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Boyant force on an immersed body, when system is in free fall?

  1. Jul 2, 2007 #1
    1. The problem statement, all variables and given/known data
    This is not a numerical problem.
    A body floats in a liquid contained in a beaker. The whole system falls freely under gravity. The upthrust on the body due to liquid is:
    1. zero
    2. equal to weight of the liquid displaced
    3. equal to the weight of the body in air
    4. equal to the weight of the immersed portion of the body.


    2. Relevant equations



    3. The attempt at a solution

    Since system is in free fall, the body's apparent weight becomes zero. Since the body is not exerting any force on the liquid, therefore the liquid will not be displaced, and no boyant force will act on the body.

    However, I may be wrong, as boyant force depends on density (mass/vol).

    Mr V
     
  2. jcsd
  3. Jul 2, 2007 #2

    Dick

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    The liquid will certainly be displaced. But there is no buoyant force in free fall (g is zero which is also in the formula). There is no up or down. How would it know which direction to point? You are correct.
     
  4. Jul 3, 2007 #3
    Thanks a lot for your reply.
     
  5. Jul 3, 2007 #4

    nrqed

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    Just a comment. Your answer is correct, but it is incorrect to say that in free fall, the weight of an object is zero. This is not true.
    For example, consider the astronauts floating around in a space shuttle in orbit around teh Earth. Is their weight zero? No!!! They are in free fall but the weight is not zero.
    Saying that the weight is zero would be saying that when an object is in free fall, the force of gravity on it suddenly disappear. This is not the case at all.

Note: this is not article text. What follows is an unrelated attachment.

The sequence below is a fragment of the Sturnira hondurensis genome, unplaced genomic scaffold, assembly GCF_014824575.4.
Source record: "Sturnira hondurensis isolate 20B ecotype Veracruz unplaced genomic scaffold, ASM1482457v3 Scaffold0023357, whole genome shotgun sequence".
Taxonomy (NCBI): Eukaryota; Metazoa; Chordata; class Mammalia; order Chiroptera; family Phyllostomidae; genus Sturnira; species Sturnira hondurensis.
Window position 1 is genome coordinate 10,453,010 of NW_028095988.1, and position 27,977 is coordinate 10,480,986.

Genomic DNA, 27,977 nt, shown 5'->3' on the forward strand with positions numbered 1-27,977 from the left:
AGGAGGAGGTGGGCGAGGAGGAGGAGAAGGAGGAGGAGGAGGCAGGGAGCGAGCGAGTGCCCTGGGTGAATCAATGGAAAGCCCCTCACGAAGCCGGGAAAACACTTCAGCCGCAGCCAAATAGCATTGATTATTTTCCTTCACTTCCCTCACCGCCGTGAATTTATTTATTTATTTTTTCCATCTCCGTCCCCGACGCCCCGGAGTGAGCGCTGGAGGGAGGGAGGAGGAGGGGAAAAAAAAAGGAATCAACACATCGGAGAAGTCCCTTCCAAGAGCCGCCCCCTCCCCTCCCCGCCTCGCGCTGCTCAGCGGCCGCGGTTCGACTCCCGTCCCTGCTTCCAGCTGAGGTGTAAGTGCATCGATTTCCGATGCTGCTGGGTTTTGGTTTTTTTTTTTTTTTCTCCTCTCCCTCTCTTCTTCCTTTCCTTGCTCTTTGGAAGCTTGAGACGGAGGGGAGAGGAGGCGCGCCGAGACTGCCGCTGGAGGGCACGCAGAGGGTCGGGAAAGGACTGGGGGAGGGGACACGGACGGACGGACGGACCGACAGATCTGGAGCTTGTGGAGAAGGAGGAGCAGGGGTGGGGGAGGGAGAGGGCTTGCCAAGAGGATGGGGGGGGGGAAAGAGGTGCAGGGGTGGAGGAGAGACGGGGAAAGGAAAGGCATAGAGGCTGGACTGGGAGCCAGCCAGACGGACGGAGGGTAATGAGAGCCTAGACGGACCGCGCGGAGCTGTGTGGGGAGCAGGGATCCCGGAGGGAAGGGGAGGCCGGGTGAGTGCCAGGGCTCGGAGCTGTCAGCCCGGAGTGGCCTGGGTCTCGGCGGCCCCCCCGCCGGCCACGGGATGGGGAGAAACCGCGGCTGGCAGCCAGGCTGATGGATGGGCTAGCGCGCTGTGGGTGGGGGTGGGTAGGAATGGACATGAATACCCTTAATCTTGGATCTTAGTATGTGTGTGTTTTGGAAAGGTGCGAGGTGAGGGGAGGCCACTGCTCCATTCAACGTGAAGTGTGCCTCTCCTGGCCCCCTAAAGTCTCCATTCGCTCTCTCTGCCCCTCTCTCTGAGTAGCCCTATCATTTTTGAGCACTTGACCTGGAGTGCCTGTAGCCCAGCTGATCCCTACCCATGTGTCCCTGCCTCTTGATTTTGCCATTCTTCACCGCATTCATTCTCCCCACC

(I am talking about the Newtonian view of gravity here. In GR, the interpretation is completely different but that's another story!)
     
  6. Jul 3, 2007 #5
    Yeah, you are right. I meant "apparent" weight of body becomes zero, meaning it is exerting zero force on the liquid. This is because both liquid and body are accelerating at the same rate.

    Mr V
     
  7. Jul 3, 2007 #6

    nrqed

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    Yes, stated that way I agree 100%.

    cheers!
     
  8. Jul 3, 2007 #7
    So, thanks again...:smile:

    Mr V
     
  9. Jul 4, 2007 #8

    Astronuc

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    I think one needs to realize that astronauts in space are constantly accelerating, i.e. they are in orbit, and have a tangential orbital velocity, which is much greater than the rotational speed of the earth's surface.

    In contrast, one most often relates 'free fall' to an object falling vertically at an acceleration of g and a lateral velocity equal to that of the earth's surface.
     
  10. Jul 4, 2007 #9

    nrqed

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    I agree completely that they have a tangential orbital velocity.

    I personally never thought that free fall was only used for when the object remains above the same point above the surface of the Earth. So you would say that if the space shuttle would be in geosynchronous orbit, the atsronauts would be in free fall but if the orbit is not geosynchronous, they are not in free fall? So they would have to look out the windows at the surface of the Earth to know if they are in free fall or not?

    I always thought that "free fall" just meant that no other force than gravity was acting on the object.

    Regards
     
  11. Jul 4, 2007 #10

    Astronuc

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    In "free fall" near the earth, one is falling in the gravity field, but one still has the tangential velocity (speed) approximately equal to the velocity of the earth's surface. At the equator that speed is 1037.51 mph (1670 km/h). The rotational speed decreases as one travels toward either pole, i.e. to higher latitudes.

    One can then compare the centripetal acceleration v2/r to g (9.81 m/s2).

    v2/r = (1670000/3600 m/s)2/(6,356,750 m) = 0.034 m/sec2. So centripetal acceleration, 0.034 m/sec2 << 9.81 m/s2.

    In contrast, ISS revolves about the earth at ~ 7700 m/s, at an altitude of ~342 km above earth's surface. So,


    v2/r = (7700 m/s)2/(6,700,000 m) ~ 8.85 m/s2, which should be about acceleration of gravity at 342 km above earth's surface.

    The astronauts are "free falling", but they have tangential velocity that keeps them 'falling' in orbit.
     
  12. Jul 4, 2007 #11

    Dick

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    I was also not aware of this limited definition of 'free fall'. Like nrqed, I thought it was the same as 'inertial frame'. So if I fall out of a plane, the plane has to be stationary before it is truly 'free fall'.?
     
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